Public interest litigation lawyer Isaac Ssemakadde has sued the government of Uganda in the East African Court of Justice seeking to get the recently passed Computer Misuse (Amendment) Act nullified.
Through Democracy and human rights watchdog Legal Brains Trust which he heads, Ssemakadde filed a petition on Monday, October 17 in the First Instance Division of the Arusha-based East African Court of Justice, a petition that pits the aggressive watchdog against the Attorney General of Uganda, who has since been summoned to file the government’s response within 45 days without fail.
Legal Brains Trust accuses government of violating its duties under Article 9 of the African Charter on Human and Peoples’ Rights, Article 19 of the International Covenant on Civil and Political Rights, and Articles 29(1)(a) and 43 of the Constitution of Uganda, which set a high standard for democracy and freedom of expression in the region, and thereby failing to abide by the principles of good governance enshrined in Articles 6(d) and 7(2) of the East African Community Treaty.
Regarding good governance, Legal Brains Trust asserts this about the amended law: “It is a defectively processed blunt instrument that disproportionately restricts freedom of expression online on vague, overly broad and unfounded pretexts, and will immediately be weaponised by the Ugandan authorities to silence dissent and prevent people from speaking out against bad governance.”
Legal Brains Trust wants the East African Court of Justice to make a declaration that all the provisions of Uganda’s Computer Misuse (Amendment) Act, 2022 as recently passed are an infringement of the principles of good governance enshrined in Articles 6(d) and 7(2) of the East African Community Treaty, and hence invalid.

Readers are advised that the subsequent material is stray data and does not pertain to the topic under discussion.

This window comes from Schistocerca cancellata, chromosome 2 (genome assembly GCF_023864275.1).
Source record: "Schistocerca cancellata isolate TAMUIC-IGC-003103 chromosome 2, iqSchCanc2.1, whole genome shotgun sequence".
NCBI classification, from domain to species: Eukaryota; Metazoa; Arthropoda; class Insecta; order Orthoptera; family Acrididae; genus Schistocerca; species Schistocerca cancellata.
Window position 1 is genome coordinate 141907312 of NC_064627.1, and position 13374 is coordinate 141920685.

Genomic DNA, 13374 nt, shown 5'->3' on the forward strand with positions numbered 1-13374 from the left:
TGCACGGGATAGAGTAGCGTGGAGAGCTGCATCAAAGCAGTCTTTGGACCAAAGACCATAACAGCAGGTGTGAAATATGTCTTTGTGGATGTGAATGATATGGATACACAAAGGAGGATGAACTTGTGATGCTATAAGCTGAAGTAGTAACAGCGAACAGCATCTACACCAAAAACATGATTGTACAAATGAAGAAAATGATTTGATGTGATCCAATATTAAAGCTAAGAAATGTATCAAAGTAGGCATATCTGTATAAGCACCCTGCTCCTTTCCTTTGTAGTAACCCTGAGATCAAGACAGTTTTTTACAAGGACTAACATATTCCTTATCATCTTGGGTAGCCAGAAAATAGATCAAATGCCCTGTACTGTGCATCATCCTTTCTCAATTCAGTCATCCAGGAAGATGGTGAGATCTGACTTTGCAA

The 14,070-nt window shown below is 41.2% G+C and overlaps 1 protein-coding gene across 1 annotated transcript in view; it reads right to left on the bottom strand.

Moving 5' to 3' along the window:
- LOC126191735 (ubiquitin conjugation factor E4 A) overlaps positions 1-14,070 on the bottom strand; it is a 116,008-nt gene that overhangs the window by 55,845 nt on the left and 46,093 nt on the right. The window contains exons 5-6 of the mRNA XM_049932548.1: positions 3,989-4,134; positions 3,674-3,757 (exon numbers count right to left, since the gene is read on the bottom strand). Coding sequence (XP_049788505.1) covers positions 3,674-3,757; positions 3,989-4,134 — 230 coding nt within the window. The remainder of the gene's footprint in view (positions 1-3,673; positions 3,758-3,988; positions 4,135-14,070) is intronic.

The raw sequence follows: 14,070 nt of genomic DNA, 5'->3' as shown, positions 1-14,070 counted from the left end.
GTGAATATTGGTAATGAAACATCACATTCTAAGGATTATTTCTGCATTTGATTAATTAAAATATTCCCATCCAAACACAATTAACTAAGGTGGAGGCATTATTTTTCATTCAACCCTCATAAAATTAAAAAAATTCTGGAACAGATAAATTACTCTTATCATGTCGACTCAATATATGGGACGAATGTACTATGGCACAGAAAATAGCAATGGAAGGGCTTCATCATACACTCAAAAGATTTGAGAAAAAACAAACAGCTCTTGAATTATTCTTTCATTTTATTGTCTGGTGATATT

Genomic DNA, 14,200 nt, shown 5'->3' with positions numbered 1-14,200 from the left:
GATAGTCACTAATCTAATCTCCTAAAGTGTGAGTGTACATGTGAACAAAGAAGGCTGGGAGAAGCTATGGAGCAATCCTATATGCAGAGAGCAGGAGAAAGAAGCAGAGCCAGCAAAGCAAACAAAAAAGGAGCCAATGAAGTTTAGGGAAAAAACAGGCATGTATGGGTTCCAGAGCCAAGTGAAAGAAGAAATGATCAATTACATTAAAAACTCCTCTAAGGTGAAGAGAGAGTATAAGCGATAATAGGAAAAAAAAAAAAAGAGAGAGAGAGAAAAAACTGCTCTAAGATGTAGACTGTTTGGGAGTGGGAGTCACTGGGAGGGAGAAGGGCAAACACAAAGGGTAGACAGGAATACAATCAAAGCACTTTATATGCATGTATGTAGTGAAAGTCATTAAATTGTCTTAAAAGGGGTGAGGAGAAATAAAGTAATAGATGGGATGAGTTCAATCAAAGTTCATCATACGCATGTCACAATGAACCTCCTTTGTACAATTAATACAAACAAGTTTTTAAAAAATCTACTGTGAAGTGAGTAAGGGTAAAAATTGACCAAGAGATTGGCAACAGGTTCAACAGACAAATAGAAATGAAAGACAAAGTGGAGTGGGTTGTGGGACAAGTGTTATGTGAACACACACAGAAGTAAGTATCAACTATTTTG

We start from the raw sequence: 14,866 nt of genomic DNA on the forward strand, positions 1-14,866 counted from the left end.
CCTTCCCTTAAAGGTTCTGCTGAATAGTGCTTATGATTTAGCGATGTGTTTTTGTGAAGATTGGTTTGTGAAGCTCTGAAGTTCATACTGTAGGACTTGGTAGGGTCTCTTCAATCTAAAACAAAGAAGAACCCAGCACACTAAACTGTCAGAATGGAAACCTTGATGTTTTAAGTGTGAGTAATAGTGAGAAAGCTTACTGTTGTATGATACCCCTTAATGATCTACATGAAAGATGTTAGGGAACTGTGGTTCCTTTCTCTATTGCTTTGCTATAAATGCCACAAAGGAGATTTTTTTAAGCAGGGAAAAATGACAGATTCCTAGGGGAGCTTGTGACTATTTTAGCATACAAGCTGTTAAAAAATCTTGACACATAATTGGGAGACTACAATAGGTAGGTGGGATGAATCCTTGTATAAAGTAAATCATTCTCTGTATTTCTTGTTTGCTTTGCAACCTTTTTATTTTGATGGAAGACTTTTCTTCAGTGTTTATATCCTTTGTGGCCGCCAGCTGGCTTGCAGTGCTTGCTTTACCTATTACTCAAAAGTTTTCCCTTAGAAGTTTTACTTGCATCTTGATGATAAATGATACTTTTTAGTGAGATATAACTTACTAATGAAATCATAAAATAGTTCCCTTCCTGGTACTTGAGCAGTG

The democracy and human rights watchdog also wants the court to issue an order directing the government of Uganda to cease and desist from implementing any part of the contested law, order that Uganda amends its law to reflect the findings of the Court and report back to the Court within 60 days or any time as the court may determine. The petitioner also wants to be awarded costs of the suit.
Commenting on this development, Advocate Isaac Ssemakadde, the executive director of Legal Brains Trust said; “this matter is too important to be left to the biased, lethargic and emasculated local judiciary.
“At their 23rd annual conference in February this year, the senior judges and justices of Uganda passed an anti-democratic resolution literally urging the government to conduct further surveillance and repression of critical voices on the Internet.
“Ugandan security and intelligence operators, prosecutors, magistrates and even High Court judges routinely violate the freedom of internet users with impunity, and the Constitutional Court has abdicated its human rights protection mandate by unreasonably failing to determine a dozen petitions challenging draconian provisions in the pre-existing computer misuse law since its commencement in 2011. Clearly, maize cannot expect justice in a court composed of chickens.”